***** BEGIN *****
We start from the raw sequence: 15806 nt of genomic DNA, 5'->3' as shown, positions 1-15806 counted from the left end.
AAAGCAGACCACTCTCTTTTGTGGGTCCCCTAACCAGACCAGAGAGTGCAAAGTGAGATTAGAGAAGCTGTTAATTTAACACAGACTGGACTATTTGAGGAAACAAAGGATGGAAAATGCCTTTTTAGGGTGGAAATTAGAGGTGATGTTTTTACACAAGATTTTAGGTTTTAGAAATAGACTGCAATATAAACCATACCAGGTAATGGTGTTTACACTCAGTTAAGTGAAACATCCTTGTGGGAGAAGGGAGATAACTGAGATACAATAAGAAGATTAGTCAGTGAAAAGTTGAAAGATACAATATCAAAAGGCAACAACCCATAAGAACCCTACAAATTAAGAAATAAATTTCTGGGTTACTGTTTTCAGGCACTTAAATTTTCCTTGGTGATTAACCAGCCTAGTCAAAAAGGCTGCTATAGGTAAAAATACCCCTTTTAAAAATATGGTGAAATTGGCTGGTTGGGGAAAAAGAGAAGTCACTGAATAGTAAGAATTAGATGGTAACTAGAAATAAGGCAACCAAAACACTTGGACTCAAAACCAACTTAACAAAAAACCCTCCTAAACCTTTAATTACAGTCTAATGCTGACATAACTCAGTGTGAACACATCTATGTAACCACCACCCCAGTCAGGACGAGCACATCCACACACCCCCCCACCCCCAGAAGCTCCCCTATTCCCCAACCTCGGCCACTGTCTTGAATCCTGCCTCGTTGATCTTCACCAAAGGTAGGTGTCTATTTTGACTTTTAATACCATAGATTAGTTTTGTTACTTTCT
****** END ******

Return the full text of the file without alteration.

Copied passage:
We start from the raw sequence: 15806 nt of genomic DNA, 5'->3' as shown, positions 1-15806 counted from the left end.
AAAGCAGACCACTCTCTTTTGTGGGTCCCCTAACCAGACCAGAGAGTGCAAAGTGAGATTAGAGAAGCTGTTAATTTAACACAGACTGGACTATTTGAGGAAACAAAGGATGGAAAATGCCTTTTTAGGGTGGAAATTAGAGGTGATGTTTTTACACAAGATTTTAGGTTTTAGAAATAGACTGCAATATAAACCATACCAGGTAATGGTGTTTACACTCAGTTAAGTGAAACATCCTTGTGGGAGAAGGGAGATAACTGAGATACAATAAGAAGATTAGTCAGTGAAAAGTTGAAAGATACAATATCAAAAGGCAACAACCCATAAGAACCCTACAAATTAAGAAATAAATTTCTGGGTTACTGTTTTCAGGCACTTAAATTTTCCTTGGTGATTAACCAGCCTAGTCAAAAAGGCTGCTATAGGTAAAAATACCCCTTTTAAAAATATGGTGAAATTGGCTGGTTGGGGAAAAAGAGAAGTCACTGAATAGTAAGAATTAGATGGTAACTAGAAATAAGGCAACCAAAACACTTGGACTCAAAACCAACTTAACAAAAAACCCTCCTAAACCTTTAATTACAGTCTAATGCTGACATAACTCAGTGTGAACACATCTATGTAACCACCACCCCAGTCAGGACGAGCACATCCACACACCCCCCCACCCCCAGAAGCTCCCCTATTCCCCAACCTCGGCCACTGTCTTGAATCCTGCCTCGTTGATCTTCACCAAAGGTAGGTGTCTATTTTGACTTTTAATACCATAGATTAGTTTTGTTACTTTCT